Early COPD patients with lung hyperinflation associated with poorer lung function but better bronchodilator responsiveness
Authors Chen C, Jian W, Gao Y, Xie Y, Song Y, Zheng J
Received 7 April 2016
Accepted for publication 31 May 2016
Published 6 October 2016 Volume 2016:11(1) Pages 2519—2526
Checked for plagiarism Yes
Review by Single anonymous peer review
Peer reviewer comments 2
Editor who approved publication: Dr Richard Russell
Chunlan Chen,* Wenhua Jian,* Yi Gao, Yanqing Xie, Yan Song, Jinping Zheng
State Key Laboratory of Respiratory Disease, China National Clinical Research Center for Respiratory Disease, Guangzhou Institute of Respiratory Diseases, First Affiliated Hospital of Guangzhou Medical University, Guangzhou, People’s Republic of China
*These authors contributed equally to this work
Background: It is unknown whether aggressive medication strategies should be used for early COPD with or without lung hyperinflation. We aimed to explore the characteristics and bronchodilator responsiveness of early COPD patients (stages I and II) with/without lung hyperinflation.
Methods: Four hundred and six patients with COPD who performed both lung volume and bronchodilation tests were retrospectively analyzed. Residual volume to total lung capacity >120% of predicted values indicated lung hyperinflation. The characteristics and bronchodilator responsiveness were compared between the patients with and without lung hyperinflation across all stages of COPD.
Results: The percentages of patients with lung hyperinflation were 72.7% in the entire cohort, 19.4% in stage I, 68.5% in stage II, 95.3% in stage III, and 100.0% in stage IV. The patients with lung hyperinflation exhibited poorer lung function but better bronchodilator responsiveness of both forced expiratory volume in 1 second and forced vital capacity than those without lung hyperinflation during early COPD (t=2.21–5.70, P=0.000–0.029), especially in stage I, while age, body mass index, smoking status, smoking history, and disease duration were similar between the two subgroups in the same stages. From stages I to IV of subgroups with lung hyperinflation, stage I patients had the best bronchodilator responsiveness. Use of bronchodilator responsiveness of forced vital capacity to detect the presence of lung hyperinflation in COPD patients showed relatively high sensitivities (69.5%–75.3%) and specificities (70.3%–75.7%).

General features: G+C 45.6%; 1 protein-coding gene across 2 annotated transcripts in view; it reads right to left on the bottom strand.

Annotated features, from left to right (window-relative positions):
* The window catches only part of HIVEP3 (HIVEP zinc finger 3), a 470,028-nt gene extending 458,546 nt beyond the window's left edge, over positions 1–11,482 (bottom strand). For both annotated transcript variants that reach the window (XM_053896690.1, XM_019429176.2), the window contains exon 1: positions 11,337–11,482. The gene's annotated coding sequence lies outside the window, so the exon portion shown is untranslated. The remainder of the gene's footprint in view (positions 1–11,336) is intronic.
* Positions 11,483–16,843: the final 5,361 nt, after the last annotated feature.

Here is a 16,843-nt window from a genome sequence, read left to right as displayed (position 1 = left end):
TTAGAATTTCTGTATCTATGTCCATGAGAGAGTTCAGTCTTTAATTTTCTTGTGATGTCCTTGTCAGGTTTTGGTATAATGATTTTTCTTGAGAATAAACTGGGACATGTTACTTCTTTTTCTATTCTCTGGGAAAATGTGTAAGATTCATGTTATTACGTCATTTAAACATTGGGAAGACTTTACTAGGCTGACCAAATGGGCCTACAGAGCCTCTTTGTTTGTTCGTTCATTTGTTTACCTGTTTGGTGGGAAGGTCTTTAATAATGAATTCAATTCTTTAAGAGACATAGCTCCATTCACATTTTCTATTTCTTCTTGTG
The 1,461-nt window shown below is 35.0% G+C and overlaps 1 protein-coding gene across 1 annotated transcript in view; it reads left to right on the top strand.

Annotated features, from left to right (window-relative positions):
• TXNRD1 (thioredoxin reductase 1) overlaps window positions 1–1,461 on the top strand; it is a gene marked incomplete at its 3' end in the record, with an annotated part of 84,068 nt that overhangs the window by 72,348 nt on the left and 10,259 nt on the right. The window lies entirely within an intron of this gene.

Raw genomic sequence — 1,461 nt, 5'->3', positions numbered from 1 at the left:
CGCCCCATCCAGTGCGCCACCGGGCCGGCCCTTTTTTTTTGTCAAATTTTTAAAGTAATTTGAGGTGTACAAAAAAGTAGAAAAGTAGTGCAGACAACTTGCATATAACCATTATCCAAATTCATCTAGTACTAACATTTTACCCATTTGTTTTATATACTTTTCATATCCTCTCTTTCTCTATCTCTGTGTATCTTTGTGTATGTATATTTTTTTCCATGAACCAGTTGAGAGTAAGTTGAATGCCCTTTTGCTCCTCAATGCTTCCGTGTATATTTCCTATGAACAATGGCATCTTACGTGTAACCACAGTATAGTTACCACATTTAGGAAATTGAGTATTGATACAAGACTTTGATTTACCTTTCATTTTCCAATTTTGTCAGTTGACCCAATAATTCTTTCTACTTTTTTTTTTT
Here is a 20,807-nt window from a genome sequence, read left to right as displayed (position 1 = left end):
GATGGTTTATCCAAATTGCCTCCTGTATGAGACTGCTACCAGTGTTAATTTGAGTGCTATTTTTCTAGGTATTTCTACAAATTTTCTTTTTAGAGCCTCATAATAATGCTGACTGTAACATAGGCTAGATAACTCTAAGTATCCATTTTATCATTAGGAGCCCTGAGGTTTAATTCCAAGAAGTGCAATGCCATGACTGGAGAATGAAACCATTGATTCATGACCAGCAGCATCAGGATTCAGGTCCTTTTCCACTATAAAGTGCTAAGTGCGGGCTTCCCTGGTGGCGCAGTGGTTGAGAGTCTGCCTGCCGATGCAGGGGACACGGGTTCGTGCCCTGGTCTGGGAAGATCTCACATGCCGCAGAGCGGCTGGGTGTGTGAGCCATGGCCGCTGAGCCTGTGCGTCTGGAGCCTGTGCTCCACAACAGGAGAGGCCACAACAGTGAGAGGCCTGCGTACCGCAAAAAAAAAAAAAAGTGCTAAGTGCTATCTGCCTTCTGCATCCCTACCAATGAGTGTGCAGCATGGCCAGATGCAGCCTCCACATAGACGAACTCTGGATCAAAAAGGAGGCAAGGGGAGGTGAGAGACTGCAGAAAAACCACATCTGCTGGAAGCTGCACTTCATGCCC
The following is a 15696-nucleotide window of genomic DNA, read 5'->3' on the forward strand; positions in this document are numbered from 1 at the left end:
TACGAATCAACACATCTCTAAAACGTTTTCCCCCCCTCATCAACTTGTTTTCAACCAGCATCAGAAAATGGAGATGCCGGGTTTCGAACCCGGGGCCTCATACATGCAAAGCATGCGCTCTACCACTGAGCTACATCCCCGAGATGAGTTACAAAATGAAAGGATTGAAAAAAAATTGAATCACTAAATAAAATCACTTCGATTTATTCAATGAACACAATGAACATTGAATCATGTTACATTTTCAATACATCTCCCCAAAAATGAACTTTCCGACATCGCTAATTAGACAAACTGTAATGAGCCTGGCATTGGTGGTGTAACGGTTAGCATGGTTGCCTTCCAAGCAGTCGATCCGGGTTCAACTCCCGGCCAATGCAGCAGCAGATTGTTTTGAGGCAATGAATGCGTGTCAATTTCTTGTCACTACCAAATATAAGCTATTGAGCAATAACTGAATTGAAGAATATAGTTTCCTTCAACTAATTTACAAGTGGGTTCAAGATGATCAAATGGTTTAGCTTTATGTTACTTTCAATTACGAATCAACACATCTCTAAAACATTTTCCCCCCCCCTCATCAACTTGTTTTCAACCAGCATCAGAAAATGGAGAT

Conclusion: We demonstrated the novel finding that early COPD patients with lung hyperinflation are associated with poorer lung function but better bronchodilator responsiveness and established a simple method for detecting lung hyperinflation.
Keywords: GOLD I, GOLD II, RV/TLC, bronchodilation test
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